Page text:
Be Fiberlicious

by Rachel on July 6, 2009

Happy Monday! I know coming back to work after a long weekend is never fun, so I hope you’re managing OK.

So…let’s talk a bit about fiber this morning!! It’s a word that’s tossed around a lot but can actually be a bit confusing.

First, some definitions. From the Harvard Nutrition Source:

“The term fiber refers to carbohydrates that cannot be digested. Fiber is present in all plants that are eaten for food, including fruits, vegetables, grains, and legumes. However, not all fiber is the same, and there are a number of ways to categorize it. One is by its source or origin. For example, fiber from grains is referred to as cereal fiber. Another way of categorizing fiber is by how easily it dissolves in water. Soluble fiber partially dissolves in water. Insoluble fiber does not dissolve in water. These differences are important when it comes to fiber’s effect on your risk of developing certain diseases.”

If you’re trying to lose weight, there’s even more to fiber than disease prevention. Fiber will seriously help you feel full by slowing down the rate at which your food leaves your stomach, as well as how fast sugar is absorbed in your bloodstream. A high-fiber meal or snack will keep you feeling fuller much longer than one without fiber (especially if you include protein and fat in the mix). When you’re cutting calories, not feeling full enough is the thing that can turn you into one cranky, crabby individual. Fiber is like the soothing grandma that runs its fingers through your hair and says, “Shh…it’s gonna be all right.”

It is recommended that adults get 25 grams of fiber, but most Americans get way below this amount. So why not make it a point to get your fiber in this week? Experts do not recommend getting fiber from supplements; getting fiber from “enriched” foods like FiberOne bars and yogurt is also a poor life decision. (Seriously…have you ever looked at the nutrition labels on those things?)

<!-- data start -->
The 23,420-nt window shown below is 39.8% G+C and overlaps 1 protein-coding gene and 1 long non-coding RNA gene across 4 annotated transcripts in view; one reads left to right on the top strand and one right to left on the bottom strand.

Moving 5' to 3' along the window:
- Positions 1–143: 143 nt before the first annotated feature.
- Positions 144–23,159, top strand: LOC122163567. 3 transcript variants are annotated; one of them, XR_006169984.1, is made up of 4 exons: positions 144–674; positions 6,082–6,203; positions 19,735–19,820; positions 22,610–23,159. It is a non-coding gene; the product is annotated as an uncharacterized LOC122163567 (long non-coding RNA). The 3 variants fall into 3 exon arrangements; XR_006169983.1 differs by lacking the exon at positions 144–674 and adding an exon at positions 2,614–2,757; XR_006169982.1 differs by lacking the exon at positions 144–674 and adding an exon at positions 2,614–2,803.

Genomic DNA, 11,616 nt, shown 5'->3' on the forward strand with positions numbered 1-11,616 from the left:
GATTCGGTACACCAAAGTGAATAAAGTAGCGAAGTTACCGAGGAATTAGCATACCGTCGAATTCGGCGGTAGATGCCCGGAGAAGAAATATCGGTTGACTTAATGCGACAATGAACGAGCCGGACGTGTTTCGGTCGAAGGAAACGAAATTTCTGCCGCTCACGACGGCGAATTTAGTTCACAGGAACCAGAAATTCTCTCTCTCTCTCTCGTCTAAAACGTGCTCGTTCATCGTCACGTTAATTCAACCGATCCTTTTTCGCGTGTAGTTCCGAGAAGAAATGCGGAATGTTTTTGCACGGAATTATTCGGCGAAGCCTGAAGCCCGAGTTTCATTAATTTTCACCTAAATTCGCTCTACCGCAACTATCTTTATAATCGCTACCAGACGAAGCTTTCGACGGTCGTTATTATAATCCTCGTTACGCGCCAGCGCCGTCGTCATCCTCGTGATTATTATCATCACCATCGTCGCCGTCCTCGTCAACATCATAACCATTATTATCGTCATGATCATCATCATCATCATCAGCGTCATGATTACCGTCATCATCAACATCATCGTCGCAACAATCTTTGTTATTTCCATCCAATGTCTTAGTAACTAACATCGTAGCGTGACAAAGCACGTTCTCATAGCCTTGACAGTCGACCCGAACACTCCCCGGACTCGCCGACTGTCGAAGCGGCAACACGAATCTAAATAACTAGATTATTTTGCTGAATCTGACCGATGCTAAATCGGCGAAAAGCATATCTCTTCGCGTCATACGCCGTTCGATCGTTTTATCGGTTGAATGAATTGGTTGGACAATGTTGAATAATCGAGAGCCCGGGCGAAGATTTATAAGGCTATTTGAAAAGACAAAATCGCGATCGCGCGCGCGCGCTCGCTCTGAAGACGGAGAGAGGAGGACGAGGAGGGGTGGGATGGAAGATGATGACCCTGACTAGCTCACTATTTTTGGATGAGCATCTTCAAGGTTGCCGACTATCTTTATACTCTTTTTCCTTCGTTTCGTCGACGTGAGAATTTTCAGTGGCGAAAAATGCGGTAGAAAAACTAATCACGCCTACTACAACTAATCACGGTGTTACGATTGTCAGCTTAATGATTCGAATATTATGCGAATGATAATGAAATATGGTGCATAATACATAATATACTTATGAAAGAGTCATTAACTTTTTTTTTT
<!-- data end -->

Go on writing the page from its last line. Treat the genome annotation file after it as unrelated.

The best way to get more fiber is to eat more fruits, veggies, nuts, beans, and whole grain carbs. (Refined carbs, like white bread and white rice, often lose their fiber when they are processed.) If you can add a veggie (or beans) to a meal, always do it! More veggies in your omelet or in your salad is only going to help in the long run. Having a big salad with a variety of vegetables and beans will also give you a mid-day kick. And don’t cut carbs completely–when we go on low-carb diets, we lose essential sources of fiber. Choosing 100 percent whole wheat breads over white breads is ideal. You don’t have to completely make over your diet–simple upgrades and swaps are key!

Here are some other ways to get your daily fix.

  • Have PB & J on a whole-wheat English muffin instead of regular
  • Scramble eggs with black beans and green peppers, and stuff into a whole wheat pita with salsa
  • Have a half-cup of your normal cereal and mix in a half-cup of Kellogg’s All Bran cereal
  • Have a whole orange instead of orange juice
  • Have an apple and a half ounce of almonds for a morning snack
  • Add a half-cup of beans or barley to your salad at lunch
  • Have a cup of bean soup or vegetarian chili with your sandwich instead of minestrone or chicken noodle
  • Choose whole grain crackers over potato chips or pretzels
  • Swap hummus for mayo
  • Add ground flax seeds and fruit to Greek yogurt for an afternoon snack
  • Steam a cup of broccoli and a cup of asparagus spears with dinner
  • Have a 100 percent whole wheat roll or slice of bread with lunch and dinner

When you start eating more fiber, it’s important to add it slowly, so you don’t get an upset stomach. It’s also important to chug extra water, because fiber absorbs H2O.

Eating a high-fiber diet actually leads to a flatter belly and healthier tummy, so this week, make it a goal to add fruits, vegetables, and beans when possible and check nutrition labels for grams of fiber per serving so you can increase your daily intake!

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